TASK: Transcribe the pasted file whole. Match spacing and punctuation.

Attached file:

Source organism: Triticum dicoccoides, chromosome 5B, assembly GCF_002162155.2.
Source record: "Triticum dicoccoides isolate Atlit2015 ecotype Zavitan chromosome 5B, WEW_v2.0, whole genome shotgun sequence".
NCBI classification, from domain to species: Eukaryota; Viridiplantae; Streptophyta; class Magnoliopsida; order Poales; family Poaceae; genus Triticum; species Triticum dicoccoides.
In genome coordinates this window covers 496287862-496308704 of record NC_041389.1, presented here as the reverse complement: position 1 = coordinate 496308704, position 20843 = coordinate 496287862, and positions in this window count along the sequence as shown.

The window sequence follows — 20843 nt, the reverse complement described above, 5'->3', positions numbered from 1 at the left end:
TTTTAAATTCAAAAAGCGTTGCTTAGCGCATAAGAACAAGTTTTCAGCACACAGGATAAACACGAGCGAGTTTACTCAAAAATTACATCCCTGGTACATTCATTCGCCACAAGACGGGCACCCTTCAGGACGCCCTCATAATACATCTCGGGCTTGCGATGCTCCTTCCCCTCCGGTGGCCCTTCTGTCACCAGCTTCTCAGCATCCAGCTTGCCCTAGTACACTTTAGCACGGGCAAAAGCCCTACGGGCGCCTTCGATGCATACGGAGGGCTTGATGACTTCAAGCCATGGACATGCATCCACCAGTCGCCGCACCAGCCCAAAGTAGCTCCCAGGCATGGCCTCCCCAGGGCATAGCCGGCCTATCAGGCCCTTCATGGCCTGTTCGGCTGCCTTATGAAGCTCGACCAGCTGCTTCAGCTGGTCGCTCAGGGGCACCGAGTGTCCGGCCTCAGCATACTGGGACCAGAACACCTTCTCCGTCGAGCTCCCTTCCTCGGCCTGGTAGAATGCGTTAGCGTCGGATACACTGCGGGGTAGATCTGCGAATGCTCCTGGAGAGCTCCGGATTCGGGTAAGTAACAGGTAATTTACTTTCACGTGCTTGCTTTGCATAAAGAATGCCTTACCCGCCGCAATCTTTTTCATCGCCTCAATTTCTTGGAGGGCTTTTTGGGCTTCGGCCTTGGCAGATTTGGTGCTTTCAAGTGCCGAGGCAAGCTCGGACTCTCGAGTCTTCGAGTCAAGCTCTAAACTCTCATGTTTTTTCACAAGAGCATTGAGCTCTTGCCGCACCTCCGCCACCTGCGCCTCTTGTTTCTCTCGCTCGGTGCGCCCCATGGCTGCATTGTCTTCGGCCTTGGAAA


Source organism: Triticum dicoccoides, chromosome 5B, assembly GCF_002162155.2.
Source record: "Triticum dicoccoides isolate Atlit2015 ecotype Zavitan chromosome 5B, WEW_v2.0, whole genome shotgun sequence".
NCBI classification, from domain to species: Eukaryota; Viridiplantae; Streptophyta; class Magnoliopsida; order Poales; family Poaceae; genus Triticum; species Triticum dicoccoides.
In genome coordinates this window covers 496287862-496308704 of record NC_041389.1, presented here as the reverse complement: position 1 = coordinate 496308704, position 20843 = coordinate 496287862, and positions in this window count along the sequence as shown.

The window sequence follows — 20843 nt, the reverse complement described above, 5'->3', positions numbered from 1 at the left end:
TTTTAAATTCAAAAAGCGTTGCTTAGCGCATAAGAACAAGTTTTCAGCACACAGGATAAACACGAGCGAGTTTACTCAAAAATTACATCCCTGGTACATTCATTCGCCACAAGACGGGCACCCTTCAGGACGCCCTCATAATACATCTCGGGCTTGCGATGCTCCTTCCCCTCCGGTGGCCCTTCTGTCACCAGCTTCTCAGCATCCAGCTTGCCCTAGTACACTTTAGCACGGGCAAAAGCCCTACGGGCGCCTTCGATGCATACGGAGGGCTTGATGACTTCAAGCCATGGACATGCATCCACCAGTCGCCGCACCAGCCCAAAGTAGCTCCCAGGCATGGCCTCCCCAGGGCATAGCCGGCCTATCAGGCCCTTCATGGCCTGTTCGGCTGCCTTATGAAGCTCGACCAGCTGCTTCAGCTGGTCGCTCAGGGGCACCGAGTGTCCGGCCTCAGCATACTGGGACCAGAACACCTTCTCCGTCGAGCTCCCTTCCTCGGCCTGGTAGAATGCGTTAGCGTCGGATACACTGCGGGGTAGATCTGCGAATGCTCCTGGAGAGCTCCGGATTCGGGTAAGTAACAGGTAATTTACTTTCACGTGCTTGCTTTGCATAAAGAATGCCTTACCCGCCGCAATCTTTTTCATCGCCTCAATTTCTTGGAGGGCTTTTTGGGCTTCGGCCTTGGCAGATTTGGTGCTTTCAAGTGCCGAGGCAAGCTCGGACTCTCGAGTCTTCGAGTCAAGCTCTAAACTCTCATGTTTTTTCACAAGAGCATTGAGCTCTTGCCGCACCTCCGCCACCTGCGCCTCTTGTTTCTCTCGCTCGGTGCGCCCCATGGCTGCATTGTCTTCGGCCTTGGAAA